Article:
McLellan: My kingdom for a cup of coffee!
Unless you’ve been living in a cave for the last couple of weeks, you’ve probably heard about the infamous coffee cup that was accidentally left in a scene of the fourth episode of this season’s “Game of Thrones.” If you missed it or aren’t a “Game of Thrones” fan, the cup sat in front of Daenerys, one of the central characters of the series, in a pivotal scene of the episode.
The moment it appeared on screen, social media exploded with reactions to the obscure mistake that suddenly had the world’s full attention.
Here are some facts about the incident:
It was not a Starbucks cup, despite everyone’s assumption and all of the social media buzz. It was actually a generic cup from the production company’s craft services unit.
HBO has now digitally removed the cup from the episode.
The original broadcast was seen by over 17 million people, and the scene with the cup has been aired on most major news outlets in the world. If Starbucks had paid for the product placement, it would have cost them $250,000-plus.
In a testament to powerful branding, everyone assumed it was a Starbucks cup (all to-go cups are from Starbucks, you know), and tweets mentioning the brand were up 10 times the average (over 310,000) on Sunday night and Monday morning.
According to the media monitoring platform Critical Mention, the cup’s presence and the erroneous assumption that it was a Starbuck’s cup were worth a PR value of over $2 billion for Starbucks.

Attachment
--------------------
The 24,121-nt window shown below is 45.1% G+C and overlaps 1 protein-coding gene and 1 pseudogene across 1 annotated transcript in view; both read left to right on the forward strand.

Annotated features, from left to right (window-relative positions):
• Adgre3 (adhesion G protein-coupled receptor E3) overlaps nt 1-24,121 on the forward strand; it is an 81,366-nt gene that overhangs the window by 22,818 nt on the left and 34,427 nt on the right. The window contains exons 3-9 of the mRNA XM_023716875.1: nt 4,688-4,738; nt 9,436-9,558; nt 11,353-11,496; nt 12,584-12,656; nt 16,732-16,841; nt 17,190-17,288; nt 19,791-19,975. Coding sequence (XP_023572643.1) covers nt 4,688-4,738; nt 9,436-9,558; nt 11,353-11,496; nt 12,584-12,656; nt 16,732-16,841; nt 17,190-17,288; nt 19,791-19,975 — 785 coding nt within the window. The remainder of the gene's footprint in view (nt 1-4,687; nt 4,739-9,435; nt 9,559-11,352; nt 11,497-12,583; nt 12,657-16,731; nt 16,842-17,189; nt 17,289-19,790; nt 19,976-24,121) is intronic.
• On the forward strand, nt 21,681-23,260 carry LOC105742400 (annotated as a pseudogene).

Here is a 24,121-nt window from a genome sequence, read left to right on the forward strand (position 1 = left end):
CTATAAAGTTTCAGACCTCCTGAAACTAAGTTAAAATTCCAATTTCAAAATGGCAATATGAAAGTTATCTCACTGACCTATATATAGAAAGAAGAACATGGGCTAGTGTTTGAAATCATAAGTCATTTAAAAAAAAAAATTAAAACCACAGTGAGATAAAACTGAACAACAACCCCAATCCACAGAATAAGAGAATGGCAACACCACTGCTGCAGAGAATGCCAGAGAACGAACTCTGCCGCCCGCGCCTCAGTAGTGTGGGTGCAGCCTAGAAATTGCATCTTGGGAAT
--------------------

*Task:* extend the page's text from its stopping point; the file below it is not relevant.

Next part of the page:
Starbucks wisely jumped on the opportunity, tweeted “TBH we’re surprised she didn’t order a Dragon Drink” and made hay of the blunder, promoting one of their signature drinks whose name and theme are aligned with the “Game of Thrones” era.
Odds are you don’t have $250,000 in your marketing budget for product placement, but that does not mean there aren’t some savvy takeaways for all of us from this incident.
Consistent branding matters: When you land on a brand (look, feel, voice, etc.) for your organization, leave it alone. All of this Hubba aloo (a technical marketing term) is because everyone saw the generic cup and made the association because Starbucks to-go cups have become ubiquitous in our world.
The spoils go to the alert: Opportunities fly by us, and if we aren’t paying attention, the window slams shut. Starbucks quickly jumped on the situation, tweeting and reacting on other social media channels by suggesting that Daenery should have gone with the Dragon Drink.
When you make a mistake, don’t waste energy hiding it: In an era where Google knows and remembers everything, a mistake like the one HBO made is not going away. HBO wisely owned up to the error and even made a joke, saying that it was a mistake because Daenerys had actually ordered herbal tea. That sense of humor and humanity of just owning the gaffe earned HBO even more media buzz and fan love.
Product placement works: Sure, it costs $250,000 to be on “Game of Thrones,” but there are many product placement opportunities in a much more affordable range. Local clothing stores often outfit their city’s news anchors and not only get to show off their clothing but also get a logo mention at the end of every episode. Don’t assume this marketing tactic is out of reach for your business.
Most of the time, marketing works when it is well-planned and well-executed. But more and more, marketing is about being on your toes and seizing opportunities as they whiz by you. It can happen at any moment. Just ask Starbucks!